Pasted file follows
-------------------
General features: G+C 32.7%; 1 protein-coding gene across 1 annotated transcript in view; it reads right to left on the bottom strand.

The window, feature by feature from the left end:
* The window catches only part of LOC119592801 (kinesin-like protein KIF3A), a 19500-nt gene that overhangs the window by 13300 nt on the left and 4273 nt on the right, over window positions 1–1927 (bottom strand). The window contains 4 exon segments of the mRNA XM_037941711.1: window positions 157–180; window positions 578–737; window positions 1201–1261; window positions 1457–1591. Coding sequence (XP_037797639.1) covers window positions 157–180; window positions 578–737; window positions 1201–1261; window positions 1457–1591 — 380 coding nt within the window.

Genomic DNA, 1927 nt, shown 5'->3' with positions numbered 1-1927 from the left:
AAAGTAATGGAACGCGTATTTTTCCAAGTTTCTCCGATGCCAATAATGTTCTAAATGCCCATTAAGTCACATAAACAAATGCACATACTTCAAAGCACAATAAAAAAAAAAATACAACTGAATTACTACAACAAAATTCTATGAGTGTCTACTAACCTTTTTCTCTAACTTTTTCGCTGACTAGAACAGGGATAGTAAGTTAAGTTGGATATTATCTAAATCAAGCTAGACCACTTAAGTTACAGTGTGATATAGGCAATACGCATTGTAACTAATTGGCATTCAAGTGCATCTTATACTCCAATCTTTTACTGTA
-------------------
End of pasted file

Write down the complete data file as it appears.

General features: G+C 32.7%; 1 protein-coding gene across 1 annotated transcript in view; it reads right to left on the bottom strand.

The window, feature by feature from the left end:
* The window catches only part of LOC119592801 (kinesin-like protein KIF3A), a 19500-nt gene that overhangs the window by 13300 nt on the left and 4273 nt on the right, over window positions 1–1927 (bottom strand). The window contains 4 exon segments of the mRNA XM_037941711.1: window positions 157–180; window positions 578–737; window positions 1201–1261; window positions 1457–1591. Coding sequence (XP_037797639.1) covers window positions 157–180; window positions 578–737; window positions 1201–1261; window positions 1457–1591 — 380 coding nt within the window.

Genomic DNA, 1927 nt, shown 5'->3' with positions numbered 1-1927 from the left:
AAAGTAATGGAACGCGTATTTTTCCAAGTTTCTCCGATGCCAATAATGTTCTAAATGCCCATTAAGTCACATAAACAAATGCACATACTTCAAAGCACAATAAAAAAAAAAATACAACTGAATTACTACAACAAAATTCTATGAGTGTCTACTAACCTTTTTCTCTAACTTTTTCGCTGACTAGAACAGGGATAGTAAGTTAAGTTGGATATTATCTAAATCAAGCTAGACCACTTAAGTTACAGTGTGATATAGGCAATACGCATTGTAACTAATTGGCATTCAAGTGCATCTTATACTCCAATCTTTTACTGTA